February marks the month in the Pacific Northwest (PNW) when a number of species come out of hibernation to fulfill nature’s most primitive desire: to pass on their genes. That is, to breed. Salamanders (order Urodela/Caudata) represent one such group. Although the PNW is accurately known as a gray and wet place plagued with precipitation for much of the year, the winter and spring months (December – May) represent the best breeding conditions for many salamander species.
Due to verdant habitats peppered with many streams and ponds, salamander diversity is relatively high amongst vertebrates in the PNW. We have five salamander families that reside in the PNW (roughly defined as Mendocino County in Northern California north through southeastern Alaska, and east into the mesic forests of Idaho and western Montana): Dicamptodontidae (giant salamanders), Amybstomatidae (mole salamanders), Rhyacotritonidae (torrent salamanders), Salamandridae (newts), and Plenthodontidae (lungless salamanders). Furthermore, we have a number of amphibian species endemic to the region. Tailed frogs (Ascaphidae), torrent salamanders, and giant salamanders are all confined to the PNW (the latter family, however, contains a species that occurs south of the San Francisco Bay); the latter two families each contain a species that is endemic to the Olympic Peninsula (Rhyacotriton olympicus and Dicamptodon copei). Given the prevalence of salamanders in the PNW and their slimy, charming allure, YNS members were excited to observe salamanders in their natural habitat during this special day we’ve termed “Salamander Love Night”!
For this expedition, we were fortunate to have the folks at the Seattle Parks Department give us after-dark access to Camp Long in West Seattle. Though in an urban habitat, this park has a nice small forest setting including small ponds and a small stream. A couple of us knew from previous experiences in this park that we had good potential to see four salamander species during salamander love night: long-toed salamander (Ambystoma macrodactylum), northwestern salamander (A. gracile), “Ensatina” (Ensatina eschscholtzii oregonensis), and the western red-backed salamander (Plethodon vehiculum); it was most likely to see the former two species actually breeding. And if we were lucky, we would find a giant salamander in this isolated patch of forested habitat.
Rain throughout most of the week leading up to our expedition gave us extra optimism for a successful trip, however, temperatures were a little cool as we met up in the Camp Long parking lot (mid-40s). Just a couple minutes into our walk, we arrived at the first pond. This pond is overshadowed by red alder trees that shed their leaves and create a three-dimensional matrix on the pond bottom that is perfect: full of salamander hiding spots. We soon learned that larval mole salamanders (Ambystoma sp.) despise bright light and quickly to escaped into the alder leaf blanket. Salamander activity in the pond, generally, was low. We saw a few larvae here and there, but the pond was mostly vacant. Soon, however, a couple members spotted amphibian egg masses anchored to sticks in the pond, a placement characteristic of ambystomatids. Better yet, to the natural history observer, we got to witness a female northwestern salamander in the act of laying her eggs!At this point, many YNSers moved to the forest to find salamanders in their terrestrial habitat, though some stayed behind at the pond. Soon, we had found a couple western red-backed, and northwestern salamanders. Many of us were excited because we had not seen these species before! As the group dispersed throughout the nearby forest, we were soon drawn back to the pond’s shore by an excited shout announcing a large salamander had been found. Someone had discovered a pacific giant salamander! Although not an adult, this larva was still impressively large (8-10” total length), causing quite a bit of excitement amongst the group. After being out of the water for a short period of time, the larva started to ooze a white compound full of toxins in defense. At this point, we felt bad for stressing out this individual and returned it back to the water.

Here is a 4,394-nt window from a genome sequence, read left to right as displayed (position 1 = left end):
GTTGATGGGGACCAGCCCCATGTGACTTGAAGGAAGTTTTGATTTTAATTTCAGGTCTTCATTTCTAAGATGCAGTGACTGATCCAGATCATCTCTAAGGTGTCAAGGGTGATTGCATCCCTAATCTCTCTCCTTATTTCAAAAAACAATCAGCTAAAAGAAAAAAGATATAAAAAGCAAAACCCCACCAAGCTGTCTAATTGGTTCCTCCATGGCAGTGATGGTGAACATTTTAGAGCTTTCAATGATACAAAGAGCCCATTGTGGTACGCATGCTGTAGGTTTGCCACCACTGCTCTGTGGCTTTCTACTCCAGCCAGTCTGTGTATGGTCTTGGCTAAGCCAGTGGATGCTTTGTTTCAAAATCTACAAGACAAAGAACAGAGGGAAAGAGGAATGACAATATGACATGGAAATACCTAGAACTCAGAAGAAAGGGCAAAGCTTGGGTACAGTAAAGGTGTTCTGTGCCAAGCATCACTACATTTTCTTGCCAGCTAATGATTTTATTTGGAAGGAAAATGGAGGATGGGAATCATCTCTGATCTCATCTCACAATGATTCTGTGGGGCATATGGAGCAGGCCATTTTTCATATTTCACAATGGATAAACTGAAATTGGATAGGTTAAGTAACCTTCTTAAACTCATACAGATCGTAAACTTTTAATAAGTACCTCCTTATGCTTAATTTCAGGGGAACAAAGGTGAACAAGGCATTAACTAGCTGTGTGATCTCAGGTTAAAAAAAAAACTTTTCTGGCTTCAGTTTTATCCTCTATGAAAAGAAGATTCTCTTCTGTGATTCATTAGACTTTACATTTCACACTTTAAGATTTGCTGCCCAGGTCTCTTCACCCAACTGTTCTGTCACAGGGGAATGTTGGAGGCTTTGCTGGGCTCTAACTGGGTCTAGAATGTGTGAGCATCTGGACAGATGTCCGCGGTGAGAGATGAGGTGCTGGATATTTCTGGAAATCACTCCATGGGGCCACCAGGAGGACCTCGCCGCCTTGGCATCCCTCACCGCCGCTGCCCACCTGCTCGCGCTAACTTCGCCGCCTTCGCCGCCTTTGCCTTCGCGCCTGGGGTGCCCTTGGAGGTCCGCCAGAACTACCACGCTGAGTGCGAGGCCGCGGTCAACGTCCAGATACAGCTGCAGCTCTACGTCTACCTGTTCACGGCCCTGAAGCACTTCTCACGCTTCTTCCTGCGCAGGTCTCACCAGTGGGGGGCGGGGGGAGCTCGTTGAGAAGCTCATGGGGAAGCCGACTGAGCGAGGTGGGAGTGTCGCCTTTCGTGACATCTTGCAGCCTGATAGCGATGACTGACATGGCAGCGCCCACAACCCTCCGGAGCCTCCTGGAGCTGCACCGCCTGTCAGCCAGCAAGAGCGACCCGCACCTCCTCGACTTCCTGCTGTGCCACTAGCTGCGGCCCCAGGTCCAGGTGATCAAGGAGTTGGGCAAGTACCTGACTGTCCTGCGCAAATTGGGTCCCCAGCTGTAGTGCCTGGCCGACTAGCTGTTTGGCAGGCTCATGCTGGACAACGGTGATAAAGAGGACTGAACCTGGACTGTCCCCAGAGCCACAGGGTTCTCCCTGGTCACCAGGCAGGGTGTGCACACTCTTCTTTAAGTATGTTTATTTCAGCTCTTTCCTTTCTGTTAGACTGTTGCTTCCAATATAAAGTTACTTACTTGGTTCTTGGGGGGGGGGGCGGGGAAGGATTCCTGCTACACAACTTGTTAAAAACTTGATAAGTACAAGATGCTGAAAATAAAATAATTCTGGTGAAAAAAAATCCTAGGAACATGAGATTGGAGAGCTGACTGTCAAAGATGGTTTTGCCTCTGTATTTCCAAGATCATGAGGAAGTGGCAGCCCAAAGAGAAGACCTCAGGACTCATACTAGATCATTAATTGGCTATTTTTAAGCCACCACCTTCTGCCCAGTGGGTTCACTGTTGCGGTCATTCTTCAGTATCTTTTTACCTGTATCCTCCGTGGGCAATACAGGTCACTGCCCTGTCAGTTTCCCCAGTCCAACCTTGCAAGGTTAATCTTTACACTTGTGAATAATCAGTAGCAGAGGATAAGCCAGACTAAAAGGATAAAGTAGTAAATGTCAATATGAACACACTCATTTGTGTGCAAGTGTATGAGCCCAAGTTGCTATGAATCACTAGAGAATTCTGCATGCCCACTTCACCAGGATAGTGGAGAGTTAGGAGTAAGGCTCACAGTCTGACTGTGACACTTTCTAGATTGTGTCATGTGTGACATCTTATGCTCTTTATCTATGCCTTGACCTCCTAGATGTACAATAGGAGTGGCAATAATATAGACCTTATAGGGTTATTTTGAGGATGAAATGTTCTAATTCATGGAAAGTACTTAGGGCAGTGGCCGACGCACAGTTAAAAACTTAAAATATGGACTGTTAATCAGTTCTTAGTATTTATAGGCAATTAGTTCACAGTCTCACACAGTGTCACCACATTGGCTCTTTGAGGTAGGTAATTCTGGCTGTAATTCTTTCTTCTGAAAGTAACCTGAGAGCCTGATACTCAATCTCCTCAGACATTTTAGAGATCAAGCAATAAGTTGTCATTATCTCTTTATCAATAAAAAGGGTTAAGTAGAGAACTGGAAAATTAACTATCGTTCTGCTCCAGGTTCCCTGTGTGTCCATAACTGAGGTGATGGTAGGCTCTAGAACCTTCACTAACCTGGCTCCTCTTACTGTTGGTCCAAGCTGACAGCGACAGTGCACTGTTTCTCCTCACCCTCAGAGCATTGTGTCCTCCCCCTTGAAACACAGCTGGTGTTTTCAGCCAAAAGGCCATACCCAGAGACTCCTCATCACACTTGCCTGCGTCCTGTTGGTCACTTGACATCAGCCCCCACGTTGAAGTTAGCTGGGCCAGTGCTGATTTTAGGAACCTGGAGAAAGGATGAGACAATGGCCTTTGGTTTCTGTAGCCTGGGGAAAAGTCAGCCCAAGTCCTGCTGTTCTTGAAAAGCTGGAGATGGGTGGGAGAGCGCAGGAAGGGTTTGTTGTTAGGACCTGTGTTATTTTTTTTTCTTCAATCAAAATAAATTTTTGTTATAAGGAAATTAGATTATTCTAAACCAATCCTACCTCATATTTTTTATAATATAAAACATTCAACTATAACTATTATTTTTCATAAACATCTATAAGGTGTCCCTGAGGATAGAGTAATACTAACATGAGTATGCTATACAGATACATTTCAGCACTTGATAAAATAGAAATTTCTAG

For the remainder of the evening, the large group (~45 people!) naturally broke up into smaller groups and flipped logs and rocks in the search of more amphibians. Many of us noticed a variety of small saprobic fungi (Mycelia sp.), lichens (including Evernia prunastri and Lobaria pulmonaria), and arthropods that are commonly seen underneath logs. During this time, we found two Ensatina salamanders, and though not a salamander, some of us also heard a male barred owl (Strix varia)!
Our group did not confirm the sighting of any long-toed salamanders (larval long-toed and northwestern salamanders are difficult to discern), but, we did see the other three species we were anticipating, plus the giant! And although the weather was a little cool for most breeding activity, we did get to see a female actively depositing eggs. This trip was a great experience because many YNSers got to see species they had not yet seen in their life. Furthermore, it reiterated the fact that Seattle is not only surrounded by nature, but also contains a good smattering of natural areas within city limits.